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The Special Role of the Mass News Media in a Plural Society

  • Leonard R. Sussman

Abstract

The free press and broadcast media are under attack in many countries. Domestic news media are government-run or, if independent of the regime, harshly controlled or censored in most nations today. The South African Parliament recently considered a bill that would create a press code, council and penalties for certain acts by journalists. Transnational Western news services face unprecedented challenges from the developing nations of Africa, Asia and Latin America. These charge that four Western services dominate the news and culture of their countries, and hamper their economic development. The Soviet Union and other Marxist nations readily exploit Third World complaints to advance their own nationalistic and ideological objectives: absolute governmental control of international and national news media. The United Nations Educational, Scientific and Cultural Organisation (UNESCO), the new press pool of the non-aligned countries and other recently formed consortia advance diverse forms of governmental controls over the news media. For, indeed, there are as many rationales for restricting journalists as there are regimes which fear that their — or their national — interests will suffer if the press is free.

Keywords

News Medium Plural Society Press Freedom Free Press News Organisation 
These keywords were added by machine and not by the authors. This process is experimental and the keywords may be updated as the learning algorithm improves.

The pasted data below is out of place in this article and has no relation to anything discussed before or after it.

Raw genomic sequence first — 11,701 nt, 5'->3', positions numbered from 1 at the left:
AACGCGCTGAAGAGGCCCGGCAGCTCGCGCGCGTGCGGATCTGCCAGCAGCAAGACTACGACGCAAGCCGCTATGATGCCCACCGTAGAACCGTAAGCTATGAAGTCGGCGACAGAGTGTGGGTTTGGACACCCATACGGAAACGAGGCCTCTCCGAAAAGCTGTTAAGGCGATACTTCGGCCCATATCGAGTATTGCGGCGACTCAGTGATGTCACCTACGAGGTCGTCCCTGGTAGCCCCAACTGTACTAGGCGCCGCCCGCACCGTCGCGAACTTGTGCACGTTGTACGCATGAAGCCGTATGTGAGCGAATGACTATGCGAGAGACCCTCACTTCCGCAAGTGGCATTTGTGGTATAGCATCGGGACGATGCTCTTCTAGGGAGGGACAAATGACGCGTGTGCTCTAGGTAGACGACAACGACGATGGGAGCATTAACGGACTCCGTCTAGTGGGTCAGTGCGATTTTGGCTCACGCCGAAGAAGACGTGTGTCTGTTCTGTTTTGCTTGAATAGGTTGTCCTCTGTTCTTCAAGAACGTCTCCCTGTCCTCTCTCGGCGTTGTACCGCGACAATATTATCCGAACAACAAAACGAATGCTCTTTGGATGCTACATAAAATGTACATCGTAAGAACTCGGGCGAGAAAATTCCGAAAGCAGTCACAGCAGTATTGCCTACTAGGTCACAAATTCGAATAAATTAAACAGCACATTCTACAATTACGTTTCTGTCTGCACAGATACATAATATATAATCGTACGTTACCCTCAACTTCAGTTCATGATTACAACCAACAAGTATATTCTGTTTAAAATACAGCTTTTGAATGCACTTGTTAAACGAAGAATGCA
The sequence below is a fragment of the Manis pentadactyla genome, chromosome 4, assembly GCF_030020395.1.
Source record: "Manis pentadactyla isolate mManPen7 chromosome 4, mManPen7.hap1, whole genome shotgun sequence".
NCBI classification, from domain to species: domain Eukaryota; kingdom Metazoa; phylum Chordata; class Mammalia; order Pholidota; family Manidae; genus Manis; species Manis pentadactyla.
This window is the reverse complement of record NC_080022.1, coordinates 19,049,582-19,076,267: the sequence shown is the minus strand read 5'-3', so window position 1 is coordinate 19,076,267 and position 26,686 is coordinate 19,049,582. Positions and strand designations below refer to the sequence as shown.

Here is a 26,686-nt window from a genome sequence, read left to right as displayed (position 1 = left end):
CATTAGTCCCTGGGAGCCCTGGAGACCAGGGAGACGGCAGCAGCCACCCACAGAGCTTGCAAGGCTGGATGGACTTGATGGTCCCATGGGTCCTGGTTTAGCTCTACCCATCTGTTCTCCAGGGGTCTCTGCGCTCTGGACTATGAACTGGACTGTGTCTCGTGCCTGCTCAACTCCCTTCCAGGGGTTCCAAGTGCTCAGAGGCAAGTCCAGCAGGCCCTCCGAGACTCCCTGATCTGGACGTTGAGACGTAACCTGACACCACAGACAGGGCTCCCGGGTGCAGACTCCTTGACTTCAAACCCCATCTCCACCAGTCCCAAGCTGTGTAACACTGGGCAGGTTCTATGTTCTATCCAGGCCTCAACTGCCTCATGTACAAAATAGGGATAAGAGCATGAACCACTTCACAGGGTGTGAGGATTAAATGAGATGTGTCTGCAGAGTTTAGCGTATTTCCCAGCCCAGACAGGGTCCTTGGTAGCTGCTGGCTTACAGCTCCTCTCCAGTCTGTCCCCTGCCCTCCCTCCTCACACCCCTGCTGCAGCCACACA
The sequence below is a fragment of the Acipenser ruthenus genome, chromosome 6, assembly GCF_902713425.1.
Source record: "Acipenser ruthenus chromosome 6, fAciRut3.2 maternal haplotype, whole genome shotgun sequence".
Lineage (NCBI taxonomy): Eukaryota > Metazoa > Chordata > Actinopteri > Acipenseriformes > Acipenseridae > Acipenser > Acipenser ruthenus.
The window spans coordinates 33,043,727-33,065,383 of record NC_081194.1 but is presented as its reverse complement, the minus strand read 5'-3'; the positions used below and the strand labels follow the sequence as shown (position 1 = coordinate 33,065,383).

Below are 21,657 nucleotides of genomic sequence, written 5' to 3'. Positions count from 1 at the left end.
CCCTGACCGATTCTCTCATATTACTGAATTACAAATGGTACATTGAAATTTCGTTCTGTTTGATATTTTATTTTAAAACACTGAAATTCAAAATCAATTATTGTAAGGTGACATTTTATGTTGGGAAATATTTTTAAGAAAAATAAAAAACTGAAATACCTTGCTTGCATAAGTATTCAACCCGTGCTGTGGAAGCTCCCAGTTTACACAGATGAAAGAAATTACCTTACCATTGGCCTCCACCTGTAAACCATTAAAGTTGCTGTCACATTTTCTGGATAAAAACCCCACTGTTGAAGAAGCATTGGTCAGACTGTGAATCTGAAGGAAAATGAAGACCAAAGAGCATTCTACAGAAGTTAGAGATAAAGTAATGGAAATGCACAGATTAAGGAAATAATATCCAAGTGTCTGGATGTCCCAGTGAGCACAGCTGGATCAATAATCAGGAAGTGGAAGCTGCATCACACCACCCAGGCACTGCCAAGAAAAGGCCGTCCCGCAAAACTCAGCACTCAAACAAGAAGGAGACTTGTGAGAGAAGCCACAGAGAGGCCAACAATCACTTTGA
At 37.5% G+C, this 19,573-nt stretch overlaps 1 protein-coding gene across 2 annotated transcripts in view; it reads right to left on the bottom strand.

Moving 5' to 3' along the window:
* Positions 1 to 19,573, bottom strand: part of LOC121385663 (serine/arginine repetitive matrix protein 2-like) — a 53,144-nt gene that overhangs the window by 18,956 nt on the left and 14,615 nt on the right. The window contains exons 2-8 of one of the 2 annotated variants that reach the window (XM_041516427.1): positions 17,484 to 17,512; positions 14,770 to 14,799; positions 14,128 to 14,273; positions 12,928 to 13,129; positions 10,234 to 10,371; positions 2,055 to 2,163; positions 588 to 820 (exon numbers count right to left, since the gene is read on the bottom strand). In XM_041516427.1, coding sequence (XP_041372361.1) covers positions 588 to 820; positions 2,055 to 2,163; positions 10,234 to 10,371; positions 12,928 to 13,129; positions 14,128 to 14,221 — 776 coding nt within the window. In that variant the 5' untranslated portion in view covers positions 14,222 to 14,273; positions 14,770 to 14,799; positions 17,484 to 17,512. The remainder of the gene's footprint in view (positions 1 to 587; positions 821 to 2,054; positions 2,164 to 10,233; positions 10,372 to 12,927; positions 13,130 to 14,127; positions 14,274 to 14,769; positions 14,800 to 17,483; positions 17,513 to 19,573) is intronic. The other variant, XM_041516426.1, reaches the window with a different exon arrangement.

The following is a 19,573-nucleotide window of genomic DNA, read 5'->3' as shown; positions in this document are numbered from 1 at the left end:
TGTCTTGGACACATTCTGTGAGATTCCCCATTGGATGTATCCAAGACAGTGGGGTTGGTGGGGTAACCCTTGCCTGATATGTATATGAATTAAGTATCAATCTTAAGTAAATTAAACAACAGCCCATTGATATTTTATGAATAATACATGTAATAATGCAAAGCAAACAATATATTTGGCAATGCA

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Notes

  1. 1.
    Tan Peng Siew, The Asian Newspapers’ Reluctant Revolution, John A. Lent, ed. (Ames: Iowa State University Press, 1971), p. 187.Google Scholar
  2. 3.
    Milton M. Gordon, Assimilation in American Life; (New York: Oxford University Press, 1964), p. 235.Google Scholar
  3. 4.
    Bernard Ostry, ‘The Unmeltables: The Canadian Experience’, in The New Immigration and the New Ethnicity: Social Policy and Social Theory in the 1970s (New York: American Immigration and Citizenship Conference, 1974) p. 41.Google Scholar
  4. 8.
    Gordon Allport, The Nature of Prejudice (Cambridge, Mass.: Wesley Publishing Co., 1954).Google Scholar
  5. 10.
    George P. Hunt, ‘The Racial Crisis and the News Media’, in Race and News Media, Paul Fisher and Ralph L. Lowenstein, eds (New York: Praeger, 1967) p. 14.Google Scholar
  6. 19.
    Robert M. Hutchins, chairman, A Free and Responsible Press (Chicago: University of Chicago Press, 1947) pp. 20–1.Google Scholar

Copyright information

© Nic Rhoodie 1978

Authors and Affiliations

  • Leonard R. Sussman
    • 1
  1. 1.New York CityUSA

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